“While women still face discrimination in our society, I believe that there is no obstacle too large that can prevent them from achieving their goals. We have the opportunity to take on positions as policymakers, to create real change.”
In February 2021, a national campaign was launched to raise the profile of young peace leaders through the ‘Bader’ social media Facebook campaign (‘Bader’ means ‘initiate’ in Arabic).
The campaign gathered and disseminated stories of youth leadership in peacebuilding and civil society projects – and called on young Libyans to submit their ideas for projects that promoted social peace, community cohesion, gender equality and social inclusion. The campaign received over 15,000 likes from people spanning over 30 cities in Libya; this popularity led to over 500 story submissions in the space of one month.
Salem Ibrahim was one of three prize-winners. He is a civil society activist from Benghazi who works at the Civil Society Commission. He is committed to supporting young people to start up and manage their own organisations, creating civil society support networks. He recently launched an online platform called ‘Impact’, which helps people launch their own community projects. Salem also focuses on supporting civil society actors to advocate amongst government decision-makers and raise awareness about the importance of a legal framework to protect civil society in the country.
Salem’s aspiration was to organise a series of training sessions that sensitise Libyan decision-makers/politicians about challenges/obstacles that civil society in Libya faces, including restrictions on their activity. The training sessions would include information on international principles of civil society protection, the role of civil society in dialogue and national reconciliation, and the value of establishing and managing peace-building networks.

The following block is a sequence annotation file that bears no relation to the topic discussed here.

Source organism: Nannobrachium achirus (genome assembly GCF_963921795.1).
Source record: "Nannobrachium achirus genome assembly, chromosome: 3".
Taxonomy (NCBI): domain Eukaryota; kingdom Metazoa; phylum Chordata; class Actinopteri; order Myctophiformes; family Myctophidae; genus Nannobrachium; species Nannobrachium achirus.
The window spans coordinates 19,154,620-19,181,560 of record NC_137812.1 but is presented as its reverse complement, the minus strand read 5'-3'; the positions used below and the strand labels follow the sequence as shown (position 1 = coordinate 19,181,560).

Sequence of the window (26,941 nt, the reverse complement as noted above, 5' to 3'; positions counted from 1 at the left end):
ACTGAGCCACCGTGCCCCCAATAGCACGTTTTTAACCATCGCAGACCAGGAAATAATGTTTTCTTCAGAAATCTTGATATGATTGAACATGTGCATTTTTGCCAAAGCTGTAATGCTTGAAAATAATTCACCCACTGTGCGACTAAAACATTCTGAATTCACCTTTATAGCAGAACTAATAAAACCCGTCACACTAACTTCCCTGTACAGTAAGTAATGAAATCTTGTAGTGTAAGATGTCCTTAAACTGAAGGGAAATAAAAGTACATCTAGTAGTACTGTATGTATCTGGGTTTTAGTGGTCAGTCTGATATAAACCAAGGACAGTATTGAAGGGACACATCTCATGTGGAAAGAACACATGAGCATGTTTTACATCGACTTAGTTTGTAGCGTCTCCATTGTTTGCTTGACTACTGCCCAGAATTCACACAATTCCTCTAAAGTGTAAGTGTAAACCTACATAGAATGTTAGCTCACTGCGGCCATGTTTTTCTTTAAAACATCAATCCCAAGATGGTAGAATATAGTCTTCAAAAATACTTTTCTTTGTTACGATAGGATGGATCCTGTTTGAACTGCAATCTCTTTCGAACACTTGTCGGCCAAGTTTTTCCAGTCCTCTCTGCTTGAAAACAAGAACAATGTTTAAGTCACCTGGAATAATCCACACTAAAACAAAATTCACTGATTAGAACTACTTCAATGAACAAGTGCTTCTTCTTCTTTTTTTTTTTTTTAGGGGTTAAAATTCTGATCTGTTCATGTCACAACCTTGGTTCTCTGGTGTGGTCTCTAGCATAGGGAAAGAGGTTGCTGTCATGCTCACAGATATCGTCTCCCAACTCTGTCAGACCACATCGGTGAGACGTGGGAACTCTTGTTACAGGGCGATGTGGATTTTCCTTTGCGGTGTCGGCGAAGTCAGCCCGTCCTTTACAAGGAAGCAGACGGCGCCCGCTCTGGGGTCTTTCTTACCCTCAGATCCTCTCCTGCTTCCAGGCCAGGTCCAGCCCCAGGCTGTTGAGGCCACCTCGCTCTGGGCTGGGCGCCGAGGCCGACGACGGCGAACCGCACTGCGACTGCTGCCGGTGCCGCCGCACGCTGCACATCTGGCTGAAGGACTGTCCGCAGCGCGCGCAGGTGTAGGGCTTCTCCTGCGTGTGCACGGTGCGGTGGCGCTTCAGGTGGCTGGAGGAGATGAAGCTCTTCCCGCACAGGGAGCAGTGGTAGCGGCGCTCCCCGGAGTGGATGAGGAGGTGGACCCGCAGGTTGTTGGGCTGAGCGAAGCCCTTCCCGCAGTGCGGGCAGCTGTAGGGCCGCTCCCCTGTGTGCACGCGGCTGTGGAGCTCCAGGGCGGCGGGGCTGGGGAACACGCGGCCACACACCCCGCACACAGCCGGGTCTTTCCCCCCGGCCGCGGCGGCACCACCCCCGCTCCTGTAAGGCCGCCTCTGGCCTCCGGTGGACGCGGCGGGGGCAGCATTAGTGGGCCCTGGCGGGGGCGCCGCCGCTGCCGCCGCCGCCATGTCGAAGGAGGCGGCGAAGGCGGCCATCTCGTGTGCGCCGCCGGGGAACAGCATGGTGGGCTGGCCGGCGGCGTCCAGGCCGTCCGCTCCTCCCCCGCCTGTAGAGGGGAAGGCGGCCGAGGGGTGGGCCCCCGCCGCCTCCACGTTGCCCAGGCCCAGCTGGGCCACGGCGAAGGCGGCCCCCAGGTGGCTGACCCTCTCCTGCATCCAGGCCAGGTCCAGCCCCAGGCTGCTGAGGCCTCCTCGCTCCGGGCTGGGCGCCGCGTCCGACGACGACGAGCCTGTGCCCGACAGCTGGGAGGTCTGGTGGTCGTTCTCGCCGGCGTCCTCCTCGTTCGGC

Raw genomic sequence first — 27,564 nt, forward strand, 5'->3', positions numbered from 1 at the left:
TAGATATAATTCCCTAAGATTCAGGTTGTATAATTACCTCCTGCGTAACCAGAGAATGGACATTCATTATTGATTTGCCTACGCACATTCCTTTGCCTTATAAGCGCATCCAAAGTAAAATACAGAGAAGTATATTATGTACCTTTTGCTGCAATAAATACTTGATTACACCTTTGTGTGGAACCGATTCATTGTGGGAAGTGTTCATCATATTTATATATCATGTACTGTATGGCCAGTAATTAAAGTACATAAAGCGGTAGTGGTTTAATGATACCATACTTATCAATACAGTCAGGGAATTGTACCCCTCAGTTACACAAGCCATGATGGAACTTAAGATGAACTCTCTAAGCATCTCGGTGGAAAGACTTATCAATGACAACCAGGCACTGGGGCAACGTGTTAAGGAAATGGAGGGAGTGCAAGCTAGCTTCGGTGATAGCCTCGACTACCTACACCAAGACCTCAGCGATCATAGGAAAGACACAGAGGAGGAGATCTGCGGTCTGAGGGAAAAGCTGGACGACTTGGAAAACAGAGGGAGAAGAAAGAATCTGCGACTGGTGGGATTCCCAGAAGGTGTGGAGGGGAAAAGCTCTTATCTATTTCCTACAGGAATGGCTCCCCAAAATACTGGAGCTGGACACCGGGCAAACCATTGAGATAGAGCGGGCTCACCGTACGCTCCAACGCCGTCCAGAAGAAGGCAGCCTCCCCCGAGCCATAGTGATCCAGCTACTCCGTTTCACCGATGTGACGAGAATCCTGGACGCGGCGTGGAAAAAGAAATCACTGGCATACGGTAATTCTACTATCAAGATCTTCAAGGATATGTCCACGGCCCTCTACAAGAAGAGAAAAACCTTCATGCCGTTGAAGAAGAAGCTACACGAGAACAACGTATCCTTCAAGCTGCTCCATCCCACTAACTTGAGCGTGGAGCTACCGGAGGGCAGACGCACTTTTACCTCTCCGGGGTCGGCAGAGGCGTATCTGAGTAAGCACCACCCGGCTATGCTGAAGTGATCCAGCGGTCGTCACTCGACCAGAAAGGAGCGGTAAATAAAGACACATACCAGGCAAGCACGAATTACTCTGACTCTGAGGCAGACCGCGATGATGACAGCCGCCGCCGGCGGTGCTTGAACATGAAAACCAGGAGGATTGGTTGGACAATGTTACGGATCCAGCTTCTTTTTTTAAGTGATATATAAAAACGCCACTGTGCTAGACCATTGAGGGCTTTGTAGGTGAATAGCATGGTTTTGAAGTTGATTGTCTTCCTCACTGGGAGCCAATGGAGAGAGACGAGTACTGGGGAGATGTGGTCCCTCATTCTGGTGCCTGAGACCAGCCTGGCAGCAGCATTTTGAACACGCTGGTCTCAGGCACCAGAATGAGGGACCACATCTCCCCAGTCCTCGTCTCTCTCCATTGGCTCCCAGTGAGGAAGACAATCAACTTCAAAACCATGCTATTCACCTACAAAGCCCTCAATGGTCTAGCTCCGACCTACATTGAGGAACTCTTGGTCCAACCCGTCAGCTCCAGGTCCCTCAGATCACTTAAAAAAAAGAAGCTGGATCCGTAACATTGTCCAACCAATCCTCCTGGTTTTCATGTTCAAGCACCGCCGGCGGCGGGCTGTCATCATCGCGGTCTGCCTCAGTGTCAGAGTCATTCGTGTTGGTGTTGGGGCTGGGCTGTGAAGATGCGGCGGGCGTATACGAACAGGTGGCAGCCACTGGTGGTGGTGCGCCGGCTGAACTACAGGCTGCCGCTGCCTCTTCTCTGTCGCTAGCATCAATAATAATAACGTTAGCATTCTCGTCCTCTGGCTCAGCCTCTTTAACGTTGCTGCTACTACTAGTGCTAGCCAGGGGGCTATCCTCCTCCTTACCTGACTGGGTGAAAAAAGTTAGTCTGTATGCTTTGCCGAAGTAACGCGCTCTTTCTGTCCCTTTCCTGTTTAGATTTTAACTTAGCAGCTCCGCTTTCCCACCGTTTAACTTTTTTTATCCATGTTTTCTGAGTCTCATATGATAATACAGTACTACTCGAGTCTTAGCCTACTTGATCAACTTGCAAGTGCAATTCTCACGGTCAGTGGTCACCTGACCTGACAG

The ‘Bader’ campaign was launched on Facebook on 17 February 2021, on the 10-year anniversary of the Libyan uprising. The campaign provided a platform for young leaders from different communities in Libya to talk about their experiences of promoting peace, social cohesion, and women’s inclusion. By amplifying the voices of young peace activists, Bader sought to inspire others to take action. Within a month of its launch, the Bader Facebook page had received 15 thousand likes and over 500 stories had been submitted by young activists across Libya. Through the campaign, 3 young leaders were selected to receive grants of up to 20,000 LYD to implement their projects. One of these young leaders is Mona.
Mona is a 29-year-old media activist from Sebha with a degree in Radio and Television Media. She has launched an online radio station called ‘Voice of Peace’ to promote social cohesion in the south of Libya. The radio station broadcasts in the three languages spoken by Sebha’s different community groups, Arabic, Tebu and Targi, to promote inclusion and mutual understanding. The radio station will host young people from these community groups to spread positive messages of peaceful coexistence. Mona was fundraising to purchase the necessary transmission and studio equipment that will allow her team to develop the project and move from internet to radio broadcasting, so that they can reach more people in Sebha and the Fezzan region.